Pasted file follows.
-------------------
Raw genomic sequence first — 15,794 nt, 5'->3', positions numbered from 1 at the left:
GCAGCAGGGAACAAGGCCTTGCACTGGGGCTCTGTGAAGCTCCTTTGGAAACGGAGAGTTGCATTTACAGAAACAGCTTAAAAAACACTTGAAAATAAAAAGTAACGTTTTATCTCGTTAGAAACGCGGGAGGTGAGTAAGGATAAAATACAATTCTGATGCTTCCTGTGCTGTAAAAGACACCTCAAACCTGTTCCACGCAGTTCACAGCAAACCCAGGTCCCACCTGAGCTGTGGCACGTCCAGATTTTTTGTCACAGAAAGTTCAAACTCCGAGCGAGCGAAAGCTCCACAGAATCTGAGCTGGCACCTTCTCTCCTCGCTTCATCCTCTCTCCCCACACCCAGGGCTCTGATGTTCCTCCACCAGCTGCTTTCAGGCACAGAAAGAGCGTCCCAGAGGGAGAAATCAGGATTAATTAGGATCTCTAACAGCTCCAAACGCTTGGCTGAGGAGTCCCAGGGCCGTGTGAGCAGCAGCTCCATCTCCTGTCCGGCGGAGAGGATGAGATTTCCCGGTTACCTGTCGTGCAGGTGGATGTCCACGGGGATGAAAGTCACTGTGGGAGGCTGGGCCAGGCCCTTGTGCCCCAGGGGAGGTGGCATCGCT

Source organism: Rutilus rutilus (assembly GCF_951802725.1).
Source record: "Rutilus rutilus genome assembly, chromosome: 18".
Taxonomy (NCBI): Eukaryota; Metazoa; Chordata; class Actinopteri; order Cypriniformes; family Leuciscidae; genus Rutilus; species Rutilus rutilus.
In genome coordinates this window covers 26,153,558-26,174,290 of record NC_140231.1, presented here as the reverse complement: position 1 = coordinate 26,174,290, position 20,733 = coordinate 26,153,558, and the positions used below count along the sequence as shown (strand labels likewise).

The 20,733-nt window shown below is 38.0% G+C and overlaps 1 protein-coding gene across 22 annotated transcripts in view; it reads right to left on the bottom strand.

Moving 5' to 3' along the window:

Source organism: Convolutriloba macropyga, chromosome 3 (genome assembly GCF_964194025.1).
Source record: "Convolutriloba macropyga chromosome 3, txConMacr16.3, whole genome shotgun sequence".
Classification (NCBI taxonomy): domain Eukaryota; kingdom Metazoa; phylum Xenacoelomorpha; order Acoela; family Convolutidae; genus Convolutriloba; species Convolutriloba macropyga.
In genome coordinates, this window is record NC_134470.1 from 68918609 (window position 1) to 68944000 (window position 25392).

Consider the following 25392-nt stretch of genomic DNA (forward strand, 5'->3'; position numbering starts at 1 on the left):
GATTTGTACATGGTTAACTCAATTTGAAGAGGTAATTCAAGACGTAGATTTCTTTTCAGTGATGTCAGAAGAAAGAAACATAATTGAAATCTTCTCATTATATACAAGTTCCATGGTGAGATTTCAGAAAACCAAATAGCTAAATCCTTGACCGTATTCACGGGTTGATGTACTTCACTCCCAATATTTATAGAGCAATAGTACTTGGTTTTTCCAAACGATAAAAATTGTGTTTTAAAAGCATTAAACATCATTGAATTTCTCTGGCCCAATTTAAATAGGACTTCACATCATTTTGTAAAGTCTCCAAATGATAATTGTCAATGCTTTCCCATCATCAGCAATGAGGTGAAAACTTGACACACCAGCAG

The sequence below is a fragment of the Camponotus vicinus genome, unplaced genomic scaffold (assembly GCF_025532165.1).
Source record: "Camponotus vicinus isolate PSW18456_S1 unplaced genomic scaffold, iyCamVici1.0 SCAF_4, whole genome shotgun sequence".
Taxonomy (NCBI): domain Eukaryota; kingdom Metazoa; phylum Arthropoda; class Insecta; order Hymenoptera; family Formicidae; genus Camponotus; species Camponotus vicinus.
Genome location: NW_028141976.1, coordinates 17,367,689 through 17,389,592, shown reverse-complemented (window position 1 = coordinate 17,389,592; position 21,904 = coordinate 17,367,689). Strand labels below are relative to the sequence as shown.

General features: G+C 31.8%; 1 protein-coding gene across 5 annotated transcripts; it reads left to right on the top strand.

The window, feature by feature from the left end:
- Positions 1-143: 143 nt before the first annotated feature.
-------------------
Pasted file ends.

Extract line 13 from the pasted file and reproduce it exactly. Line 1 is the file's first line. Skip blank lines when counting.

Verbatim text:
Consider the following 25392-nt stretch of genomic DNA (forward strand, 5'->3'; position numbering starts at 1 on the left):